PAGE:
By Zain Deane
Even better, take the Night Tales tour of Old San Juan. Debbie will take you into buildings that aren't open to the public at night, and treat you to a marvelous historic account of Puerto Rico's capital.
The other place where faith and legend intertwine is at the sculpture of La Rogativa. Located at the end of Caleta de las Monjas a short walk from the El Convento Hotel, the sculpture depicts a bishop with a torch held high, leading a procession. It commemorates one of Puerto Rico's most evocative legends. During the battle of 1797, the British forces under Sir Ralph Abercromby were attacking the city from the east. Facing a daunting force, the citizens of San Juan took to the streets in a religious procession. The British troops saw them from a distance and, believing them to be reinforcements arriving to help the Spanish garrison at Castillo San Cristóbal, withdrew, saving the city.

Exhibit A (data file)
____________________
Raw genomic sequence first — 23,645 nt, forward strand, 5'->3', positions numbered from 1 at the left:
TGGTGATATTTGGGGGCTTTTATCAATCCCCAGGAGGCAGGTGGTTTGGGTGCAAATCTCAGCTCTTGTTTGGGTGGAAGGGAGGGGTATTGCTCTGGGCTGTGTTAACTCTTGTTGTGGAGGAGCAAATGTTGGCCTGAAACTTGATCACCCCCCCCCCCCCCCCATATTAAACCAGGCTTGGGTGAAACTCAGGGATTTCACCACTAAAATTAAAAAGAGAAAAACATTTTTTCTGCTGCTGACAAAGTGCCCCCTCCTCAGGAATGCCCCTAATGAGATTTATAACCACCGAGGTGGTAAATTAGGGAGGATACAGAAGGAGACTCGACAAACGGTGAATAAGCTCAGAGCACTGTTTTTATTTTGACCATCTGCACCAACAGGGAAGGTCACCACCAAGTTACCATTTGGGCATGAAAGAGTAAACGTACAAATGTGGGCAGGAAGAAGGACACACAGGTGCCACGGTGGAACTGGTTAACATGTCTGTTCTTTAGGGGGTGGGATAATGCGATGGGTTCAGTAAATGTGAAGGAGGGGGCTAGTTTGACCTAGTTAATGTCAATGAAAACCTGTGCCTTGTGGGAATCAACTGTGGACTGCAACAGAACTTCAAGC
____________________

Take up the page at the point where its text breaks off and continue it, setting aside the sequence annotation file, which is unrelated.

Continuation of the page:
Of course, you don't need a natural disaster to find people in need of help. This Christmas, if you want to give back to communities around the island that could use the help, here are a few local charities that would love to hear from you:
The "pava," or straw hat, is a rustic accessory that is immediately associated with two things: the jíbaro culture of Puerto Rico (more on that here) and Christmas. Used by the jíbaros to block the strong Caribbean sun when they worked the land, these straw hats have found their way into the most Puerto Rican homes, where they are stashed away but usually come out during the holidays. It's not surprising to find people sporting pavas during a parranda (the 'Rican take on Christmas caroling).
You can find these hats at souvenir shops around the island, or you can order one online. Here's a good place to get your very own pava (and other Christmas goodies) for the season.